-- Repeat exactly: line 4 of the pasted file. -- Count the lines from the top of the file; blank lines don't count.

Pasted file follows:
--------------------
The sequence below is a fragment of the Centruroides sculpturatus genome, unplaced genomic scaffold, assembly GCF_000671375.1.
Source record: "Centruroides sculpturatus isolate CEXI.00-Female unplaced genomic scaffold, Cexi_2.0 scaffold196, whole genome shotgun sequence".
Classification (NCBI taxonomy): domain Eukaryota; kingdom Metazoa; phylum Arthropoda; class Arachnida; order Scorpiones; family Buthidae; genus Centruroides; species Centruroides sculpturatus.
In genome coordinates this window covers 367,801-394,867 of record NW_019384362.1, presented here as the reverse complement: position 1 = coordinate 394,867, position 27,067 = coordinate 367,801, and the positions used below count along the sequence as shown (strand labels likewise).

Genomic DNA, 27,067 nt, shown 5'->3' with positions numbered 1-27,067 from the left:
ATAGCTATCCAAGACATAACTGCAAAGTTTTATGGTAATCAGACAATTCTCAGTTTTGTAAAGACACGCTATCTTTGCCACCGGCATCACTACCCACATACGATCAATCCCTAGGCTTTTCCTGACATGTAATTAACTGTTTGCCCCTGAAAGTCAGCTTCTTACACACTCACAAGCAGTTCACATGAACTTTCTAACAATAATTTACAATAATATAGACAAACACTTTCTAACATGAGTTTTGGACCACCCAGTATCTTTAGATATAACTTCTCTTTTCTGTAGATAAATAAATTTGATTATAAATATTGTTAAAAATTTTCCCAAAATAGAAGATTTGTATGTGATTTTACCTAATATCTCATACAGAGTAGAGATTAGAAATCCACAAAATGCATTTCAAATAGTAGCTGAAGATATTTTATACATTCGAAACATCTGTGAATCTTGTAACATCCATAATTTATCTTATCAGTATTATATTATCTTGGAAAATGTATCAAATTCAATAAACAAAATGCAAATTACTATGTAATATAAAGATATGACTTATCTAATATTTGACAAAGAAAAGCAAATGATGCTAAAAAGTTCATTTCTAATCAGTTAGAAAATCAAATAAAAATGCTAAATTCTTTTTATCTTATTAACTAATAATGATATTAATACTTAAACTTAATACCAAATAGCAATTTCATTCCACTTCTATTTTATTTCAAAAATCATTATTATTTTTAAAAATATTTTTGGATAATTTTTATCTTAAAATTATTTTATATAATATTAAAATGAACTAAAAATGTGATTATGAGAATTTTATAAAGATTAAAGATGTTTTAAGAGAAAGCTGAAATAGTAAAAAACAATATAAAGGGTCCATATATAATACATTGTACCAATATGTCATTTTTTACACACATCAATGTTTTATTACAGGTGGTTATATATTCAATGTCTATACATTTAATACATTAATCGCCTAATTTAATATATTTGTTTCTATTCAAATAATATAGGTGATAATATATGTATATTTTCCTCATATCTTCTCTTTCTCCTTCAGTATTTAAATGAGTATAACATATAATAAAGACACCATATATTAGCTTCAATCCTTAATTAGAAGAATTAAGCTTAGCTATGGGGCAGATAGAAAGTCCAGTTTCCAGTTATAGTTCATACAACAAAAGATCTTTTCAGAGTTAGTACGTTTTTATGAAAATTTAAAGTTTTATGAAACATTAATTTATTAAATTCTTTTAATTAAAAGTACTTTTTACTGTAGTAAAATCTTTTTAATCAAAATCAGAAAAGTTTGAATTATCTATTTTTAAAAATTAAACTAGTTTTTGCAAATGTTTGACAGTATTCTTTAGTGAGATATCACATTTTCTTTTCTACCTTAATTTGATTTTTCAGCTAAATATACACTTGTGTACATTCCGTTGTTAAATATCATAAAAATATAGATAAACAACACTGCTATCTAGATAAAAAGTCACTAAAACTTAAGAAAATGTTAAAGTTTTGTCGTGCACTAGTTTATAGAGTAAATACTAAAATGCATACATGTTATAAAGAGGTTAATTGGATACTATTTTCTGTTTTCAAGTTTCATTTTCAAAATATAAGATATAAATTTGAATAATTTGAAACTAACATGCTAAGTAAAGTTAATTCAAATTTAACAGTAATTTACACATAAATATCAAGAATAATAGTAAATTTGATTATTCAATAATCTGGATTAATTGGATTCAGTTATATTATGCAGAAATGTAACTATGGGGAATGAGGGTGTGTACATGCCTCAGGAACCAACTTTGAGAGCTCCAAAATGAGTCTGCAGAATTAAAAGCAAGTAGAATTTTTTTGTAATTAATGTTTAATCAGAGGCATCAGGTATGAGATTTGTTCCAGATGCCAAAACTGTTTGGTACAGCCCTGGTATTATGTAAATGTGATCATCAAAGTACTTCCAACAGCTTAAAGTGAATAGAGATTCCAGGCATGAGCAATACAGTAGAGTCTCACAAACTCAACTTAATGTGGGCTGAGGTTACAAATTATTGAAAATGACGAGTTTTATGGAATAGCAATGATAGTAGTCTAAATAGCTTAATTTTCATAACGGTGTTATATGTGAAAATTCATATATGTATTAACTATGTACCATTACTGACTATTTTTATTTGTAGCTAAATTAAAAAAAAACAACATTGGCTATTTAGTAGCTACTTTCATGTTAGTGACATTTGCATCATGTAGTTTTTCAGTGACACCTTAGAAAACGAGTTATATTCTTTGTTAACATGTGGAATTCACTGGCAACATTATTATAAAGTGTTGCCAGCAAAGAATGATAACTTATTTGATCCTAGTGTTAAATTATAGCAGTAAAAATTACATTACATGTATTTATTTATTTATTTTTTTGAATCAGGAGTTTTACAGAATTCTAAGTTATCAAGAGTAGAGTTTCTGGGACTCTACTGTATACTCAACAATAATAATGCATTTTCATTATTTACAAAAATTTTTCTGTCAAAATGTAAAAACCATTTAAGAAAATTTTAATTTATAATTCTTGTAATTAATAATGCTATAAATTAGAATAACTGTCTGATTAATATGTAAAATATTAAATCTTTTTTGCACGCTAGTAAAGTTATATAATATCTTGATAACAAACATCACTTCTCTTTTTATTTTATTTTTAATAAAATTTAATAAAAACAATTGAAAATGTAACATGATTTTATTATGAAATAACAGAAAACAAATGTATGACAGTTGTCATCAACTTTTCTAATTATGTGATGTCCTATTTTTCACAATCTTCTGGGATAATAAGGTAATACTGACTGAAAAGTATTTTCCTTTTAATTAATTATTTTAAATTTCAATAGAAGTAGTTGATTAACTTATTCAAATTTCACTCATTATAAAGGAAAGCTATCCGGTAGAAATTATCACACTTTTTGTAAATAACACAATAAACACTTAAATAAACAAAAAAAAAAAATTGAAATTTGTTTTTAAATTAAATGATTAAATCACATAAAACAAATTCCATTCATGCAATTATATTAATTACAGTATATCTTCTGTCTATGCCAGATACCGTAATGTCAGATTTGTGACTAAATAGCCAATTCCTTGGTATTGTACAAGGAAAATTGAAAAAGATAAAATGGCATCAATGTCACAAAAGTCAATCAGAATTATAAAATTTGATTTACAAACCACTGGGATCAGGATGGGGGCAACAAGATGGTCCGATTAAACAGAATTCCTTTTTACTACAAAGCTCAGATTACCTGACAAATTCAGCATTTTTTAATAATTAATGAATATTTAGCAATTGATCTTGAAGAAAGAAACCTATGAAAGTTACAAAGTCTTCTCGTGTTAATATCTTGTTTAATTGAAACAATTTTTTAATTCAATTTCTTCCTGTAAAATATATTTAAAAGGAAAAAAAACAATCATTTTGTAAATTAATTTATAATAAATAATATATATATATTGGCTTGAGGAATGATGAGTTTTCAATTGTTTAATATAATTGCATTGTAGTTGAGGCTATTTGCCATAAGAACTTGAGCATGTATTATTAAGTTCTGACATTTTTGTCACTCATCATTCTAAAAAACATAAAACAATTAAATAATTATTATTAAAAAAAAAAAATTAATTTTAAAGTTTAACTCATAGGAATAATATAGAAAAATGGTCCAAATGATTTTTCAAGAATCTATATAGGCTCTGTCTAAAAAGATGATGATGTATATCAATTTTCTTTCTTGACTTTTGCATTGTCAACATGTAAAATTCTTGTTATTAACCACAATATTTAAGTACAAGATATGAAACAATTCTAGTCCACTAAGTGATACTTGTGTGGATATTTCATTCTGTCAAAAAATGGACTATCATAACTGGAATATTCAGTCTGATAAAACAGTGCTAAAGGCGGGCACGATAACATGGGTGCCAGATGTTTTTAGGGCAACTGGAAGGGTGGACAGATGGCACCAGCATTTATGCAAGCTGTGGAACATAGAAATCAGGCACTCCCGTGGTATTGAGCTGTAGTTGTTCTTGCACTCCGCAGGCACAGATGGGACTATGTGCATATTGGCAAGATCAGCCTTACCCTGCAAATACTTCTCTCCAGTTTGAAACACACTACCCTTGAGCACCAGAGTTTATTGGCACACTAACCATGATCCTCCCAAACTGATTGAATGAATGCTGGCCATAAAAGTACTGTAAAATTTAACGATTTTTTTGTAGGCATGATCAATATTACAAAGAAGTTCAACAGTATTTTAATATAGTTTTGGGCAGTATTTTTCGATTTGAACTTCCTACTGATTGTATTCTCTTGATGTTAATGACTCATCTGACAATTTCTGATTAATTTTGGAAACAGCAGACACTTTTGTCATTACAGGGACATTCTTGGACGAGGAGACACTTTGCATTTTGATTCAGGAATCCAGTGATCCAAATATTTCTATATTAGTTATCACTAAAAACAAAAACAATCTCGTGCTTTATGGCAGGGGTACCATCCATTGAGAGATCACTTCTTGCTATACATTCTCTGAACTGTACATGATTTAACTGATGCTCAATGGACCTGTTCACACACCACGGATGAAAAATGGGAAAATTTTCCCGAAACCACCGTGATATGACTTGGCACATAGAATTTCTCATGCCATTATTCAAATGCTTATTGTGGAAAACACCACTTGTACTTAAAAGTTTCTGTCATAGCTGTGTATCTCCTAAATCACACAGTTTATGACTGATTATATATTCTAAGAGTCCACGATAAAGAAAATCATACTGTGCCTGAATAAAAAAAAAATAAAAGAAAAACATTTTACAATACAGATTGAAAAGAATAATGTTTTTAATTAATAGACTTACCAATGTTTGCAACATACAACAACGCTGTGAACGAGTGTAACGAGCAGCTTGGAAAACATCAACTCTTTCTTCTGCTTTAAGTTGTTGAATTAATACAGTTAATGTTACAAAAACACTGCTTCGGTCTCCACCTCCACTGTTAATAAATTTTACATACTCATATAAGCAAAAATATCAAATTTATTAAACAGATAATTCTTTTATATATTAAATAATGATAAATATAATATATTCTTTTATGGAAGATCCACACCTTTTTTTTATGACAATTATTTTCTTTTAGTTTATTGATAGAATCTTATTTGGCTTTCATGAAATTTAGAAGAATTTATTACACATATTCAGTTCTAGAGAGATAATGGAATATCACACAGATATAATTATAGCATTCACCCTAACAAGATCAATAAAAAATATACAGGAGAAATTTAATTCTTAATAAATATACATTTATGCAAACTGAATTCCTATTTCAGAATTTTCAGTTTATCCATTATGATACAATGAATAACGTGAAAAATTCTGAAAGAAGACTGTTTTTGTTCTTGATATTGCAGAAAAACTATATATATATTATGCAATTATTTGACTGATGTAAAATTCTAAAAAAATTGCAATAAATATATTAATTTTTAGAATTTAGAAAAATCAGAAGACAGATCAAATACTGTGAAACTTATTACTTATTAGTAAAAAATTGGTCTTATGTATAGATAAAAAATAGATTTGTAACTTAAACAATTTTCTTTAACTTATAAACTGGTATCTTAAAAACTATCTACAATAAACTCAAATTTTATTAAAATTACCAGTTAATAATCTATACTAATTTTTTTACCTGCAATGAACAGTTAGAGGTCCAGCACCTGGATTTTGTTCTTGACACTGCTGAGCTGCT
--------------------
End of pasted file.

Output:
In genome coordinates this window covers 367,801-394,867 of record NW_019384362.1, presented here as the reverse complement: position 1 = coordinate 394,867, position 27,067 = coordinate 367,801, and the positions used below count along the sequence as shown (strand labels likewise).